For an SME, savings and superior quality of the work provided are the indirect benefits of putting a CSR policy in place. Explanations
Performing a CSR assessment
Very often, SMEs develop numerous responsible practices without realizing it. Nevertheless, as with any project, putting a CSR policy in place requires establishing an assessment to identify the possible risks of negative impacts of the company’s activities on society and the environment. The company director’s conviction is very important. The assessment may thus be carried out internally by a “CSR group” consisting of the company director, a member of his or her team, the employee responsible for CSR or the verification of compliance, human resources or communications. For small enterprises, which have neither the time nor the resources to keep abreast of all the standards, the OECD has put in place guidelines that examine all aspects of CSR and allows an assessment of practices to be performed quickly.
Focusing on the fundamentals
The nature and scope of due diligence depend on factors such as the size of the company, the context and location of its activities, the nature of its products and services, and the severity of the real and potential negative impacts. Once the risks of negative impacts are identified, they must be corrected. Companies must take steps to reduce these impacts when they occur. They must strive to prevent or mitigate a negative impact in the event that they did not contribute to it but are still directly linked to it through their activities, products or services by a business relationship.
Aiming for continuous improvement and innovation
It is vital for companies to question themselves regularly through discussions with the company’s stakeholders on how CSR can be improved. A label or certificate is not required, but can help companies achieve a higher standard.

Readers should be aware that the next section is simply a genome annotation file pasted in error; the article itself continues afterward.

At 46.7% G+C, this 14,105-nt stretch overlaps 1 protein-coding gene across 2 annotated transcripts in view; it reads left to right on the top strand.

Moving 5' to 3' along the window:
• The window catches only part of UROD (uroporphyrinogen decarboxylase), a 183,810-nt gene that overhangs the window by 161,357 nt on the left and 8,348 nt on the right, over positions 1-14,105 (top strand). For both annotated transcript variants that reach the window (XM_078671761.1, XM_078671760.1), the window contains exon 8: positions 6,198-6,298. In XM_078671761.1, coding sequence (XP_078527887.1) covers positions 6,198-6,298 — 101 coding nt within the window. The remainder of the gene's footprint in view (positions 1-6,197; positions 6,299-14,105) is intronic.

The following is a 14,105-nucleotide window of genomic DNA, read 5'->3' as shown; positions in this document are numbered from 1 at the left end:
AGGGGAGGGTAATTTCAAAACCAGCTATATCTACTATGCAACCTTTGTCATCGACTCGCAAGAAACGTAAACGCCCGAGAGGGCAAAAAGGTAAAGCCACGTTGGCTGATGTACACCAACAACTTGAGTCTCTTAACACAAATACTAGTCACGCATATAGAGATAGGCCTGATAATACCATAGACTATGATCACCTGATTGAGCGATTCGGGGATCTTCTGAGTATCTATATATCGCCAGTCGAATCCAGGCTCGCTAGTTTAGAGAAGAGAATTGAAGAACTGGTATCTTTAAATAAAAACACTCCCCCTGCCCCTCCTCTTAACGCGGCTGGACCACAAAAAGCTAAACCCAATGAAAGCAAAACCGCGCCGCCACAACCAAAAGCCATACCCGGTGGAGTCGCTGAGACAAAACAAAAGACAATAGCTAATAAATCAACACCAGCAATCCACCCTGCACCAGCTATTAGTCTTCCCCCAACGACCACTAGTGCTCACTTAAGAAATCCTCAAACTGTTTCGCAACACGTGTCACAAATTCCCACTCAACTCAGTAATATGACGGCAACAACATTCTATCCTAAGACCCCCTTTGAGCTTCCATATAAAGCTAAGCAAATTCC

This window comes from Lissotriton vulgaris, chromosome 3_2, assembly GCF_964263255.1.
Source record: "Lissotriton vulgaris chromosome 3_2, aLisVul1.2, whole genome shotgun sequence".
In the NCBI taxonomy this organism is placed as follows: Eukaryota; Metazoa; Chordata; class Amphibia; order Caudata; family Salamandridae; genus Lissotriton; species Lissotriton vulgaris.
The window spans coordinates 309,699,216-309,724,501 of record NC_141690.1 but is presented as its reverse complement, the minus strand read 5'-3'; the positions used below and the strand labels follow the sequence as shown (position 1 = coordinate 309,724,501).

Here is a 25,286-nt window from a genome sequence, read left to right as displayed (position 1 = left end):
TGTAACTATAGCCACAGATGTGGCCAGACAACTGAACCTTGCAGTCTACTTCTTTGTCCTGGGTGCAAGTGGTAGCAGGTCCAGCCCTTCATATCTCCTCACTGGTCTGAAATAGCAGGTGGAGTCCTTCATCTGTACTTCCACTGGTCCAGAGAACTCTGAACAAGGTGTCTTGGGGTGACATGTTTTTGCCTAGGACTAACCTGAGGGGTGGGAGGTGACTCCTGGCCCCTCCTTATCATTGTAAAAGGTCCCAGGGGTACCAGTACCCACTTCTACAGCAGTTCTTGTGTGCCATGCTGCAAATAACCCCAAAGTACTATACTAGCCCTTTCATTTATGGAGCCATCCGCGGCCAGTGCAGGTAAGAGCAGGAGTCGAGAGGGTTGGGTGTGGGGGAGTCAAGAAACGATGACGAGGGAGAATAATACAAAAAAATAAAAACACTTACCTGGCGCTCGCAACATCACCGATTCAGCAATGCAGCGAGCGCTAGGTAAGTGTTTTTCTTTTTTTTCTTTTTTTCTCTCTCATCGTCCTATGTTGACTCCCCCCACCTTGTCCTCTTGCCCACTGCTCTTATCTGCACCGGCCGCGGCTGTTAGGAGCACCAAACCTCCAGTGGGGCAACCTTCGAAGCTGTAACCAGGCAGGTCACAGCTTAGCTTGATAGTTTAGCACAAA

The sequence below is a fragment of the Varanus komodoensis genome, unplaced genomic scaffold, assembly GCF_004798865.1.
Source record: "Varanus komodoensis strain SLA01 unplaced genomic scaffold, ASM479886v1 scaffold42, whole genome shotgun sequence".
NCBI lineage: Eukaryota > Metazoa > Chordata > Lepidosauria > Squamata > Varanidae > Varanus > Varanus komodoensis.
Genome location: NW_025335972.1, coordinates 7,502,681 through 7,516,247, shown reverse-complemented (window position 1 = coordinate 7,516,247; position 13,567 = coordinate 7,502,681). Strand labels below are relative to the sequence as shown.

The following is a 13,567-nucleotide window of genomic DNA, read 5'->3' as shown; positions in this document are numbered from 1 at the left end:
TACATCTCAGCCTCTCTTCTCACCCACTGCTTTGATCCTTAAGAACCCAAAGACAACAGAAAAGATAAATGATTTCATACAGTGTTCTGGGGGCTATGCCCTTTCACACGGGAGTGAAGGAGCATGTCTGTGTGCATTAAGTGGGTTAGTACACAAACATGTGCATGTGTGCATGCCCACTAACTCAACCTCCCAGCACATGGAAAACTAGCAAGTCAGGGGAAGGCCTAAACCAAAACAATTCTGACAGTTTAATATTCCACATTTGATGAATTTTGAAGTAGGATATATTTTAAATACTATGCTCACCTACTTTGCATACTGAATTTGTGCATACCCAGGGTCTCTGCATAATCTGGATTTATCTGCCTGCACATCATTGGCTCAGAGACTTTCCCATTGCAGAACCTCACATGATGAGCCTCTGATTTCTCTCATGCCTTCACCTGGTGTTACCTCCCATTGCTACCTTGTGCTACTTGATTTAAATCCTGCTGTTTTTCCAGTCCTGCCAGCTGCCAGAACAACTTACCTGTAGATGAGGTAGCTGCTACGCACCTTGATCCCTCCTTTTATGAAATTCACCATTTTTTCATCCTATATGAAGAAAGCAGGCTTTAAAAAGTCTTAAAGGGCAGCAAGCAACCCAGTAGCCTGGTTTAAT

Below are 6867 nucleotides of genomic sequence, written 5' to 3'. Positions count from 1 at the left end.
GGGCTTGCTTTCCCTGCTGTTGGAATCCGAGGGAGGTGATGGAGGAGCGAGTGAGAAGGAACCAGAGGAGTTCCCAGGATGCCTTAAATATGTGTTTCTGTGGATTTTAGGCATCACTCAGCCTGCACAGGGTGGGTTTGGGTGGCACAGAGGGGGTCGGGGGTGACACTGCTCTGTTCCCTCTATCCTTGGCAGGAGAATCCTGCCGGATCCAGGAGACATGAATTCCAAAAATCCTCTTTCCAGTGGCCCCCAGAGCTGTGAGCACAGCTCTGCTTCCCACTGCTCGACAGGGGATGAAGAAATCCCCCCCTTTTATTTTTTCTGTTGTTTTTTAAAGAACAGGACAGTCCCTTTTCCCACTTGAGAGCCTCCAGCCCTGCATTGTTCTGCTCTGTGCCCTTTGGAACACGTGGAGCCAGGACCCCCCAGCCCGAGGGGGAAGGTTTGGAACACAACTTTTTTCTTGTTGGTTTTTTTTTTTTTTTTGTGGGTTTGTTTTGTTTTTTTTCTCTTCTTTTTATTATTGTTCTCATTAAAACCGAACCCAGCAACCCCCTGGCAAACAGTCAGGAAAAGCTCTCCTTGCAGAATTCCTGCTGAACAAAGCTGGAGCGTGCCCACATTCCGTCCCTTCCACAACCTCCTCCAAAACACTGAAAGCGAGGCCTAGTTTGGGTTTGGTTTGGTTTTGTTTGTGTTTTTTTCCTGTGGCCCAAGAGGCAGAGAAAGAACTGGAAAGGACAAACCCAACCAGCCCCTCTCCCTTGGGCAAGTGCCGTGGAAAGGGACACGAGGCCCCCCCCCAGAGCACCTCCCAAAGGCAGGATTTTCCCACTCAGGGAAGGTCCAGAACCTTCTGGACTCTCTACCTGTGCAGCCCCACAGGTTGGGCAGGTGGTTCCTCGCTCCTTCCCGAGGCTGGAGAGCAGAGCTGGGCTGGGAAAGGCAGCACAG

Engaging with stakeholders
The perspective of stakeholders (e.g. employees, suppliers, neighbors, or civil society organizations) is important for understanding a company’s CSR priorities. SMEs often already handle their contacts informally. However, they must systematize their contacts (e.g. with mapping and a few standard questions) without generating a great deal of bureaucratic work.
Being surrounded by external partners
External partners may be useful for identifying the measures to be taken and measuring the progress made: consultants, lawyers, specialized companies. Very often, they are involved for the first time to put in place a strategy over several years as well as indicators, particularly with regard to the environment or human resources. They will then be occasionally approached to calculate or certify the obtained results.
Communicating CSR actions
Lastly, communication, such as through an annual report, a marketing campaign, or brand repositioning, is essential to ensure that the initiated CSR measures are well understood. Providing information about the subject requires relying on actual, measured, or even proven elements.